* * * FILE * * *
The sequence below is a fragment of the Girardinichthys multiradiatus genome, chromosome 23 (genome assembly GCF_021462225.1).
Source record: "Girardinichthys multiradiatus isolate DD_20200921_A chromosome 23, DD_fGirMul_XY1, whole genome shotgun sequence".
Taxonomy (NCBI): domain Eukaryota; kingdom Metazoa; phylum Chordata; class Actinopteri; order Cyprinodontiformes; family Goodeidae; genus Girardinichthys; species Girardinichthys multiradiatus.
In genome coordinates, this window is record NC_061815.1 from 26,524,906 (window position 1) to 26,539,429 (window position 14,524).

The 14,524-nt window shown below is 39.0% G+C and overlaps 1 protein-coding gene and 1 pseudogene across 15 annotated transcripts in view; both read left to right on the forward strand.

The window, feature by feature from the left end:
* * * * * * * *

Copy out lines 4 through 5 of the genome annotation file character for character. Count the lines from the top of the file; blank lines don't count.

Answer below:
In genome coordinates, this window is record NC_061815.1 from 26,524,906 (window position 1) to 26,539,429 (window position 14,524).

The 14,524-nt window shown below is 39.0% G+C and overlaps 1 protein-coding gene and 1 pseudogene across 15 annotated transcripts in view; both read left to right on the forward strand.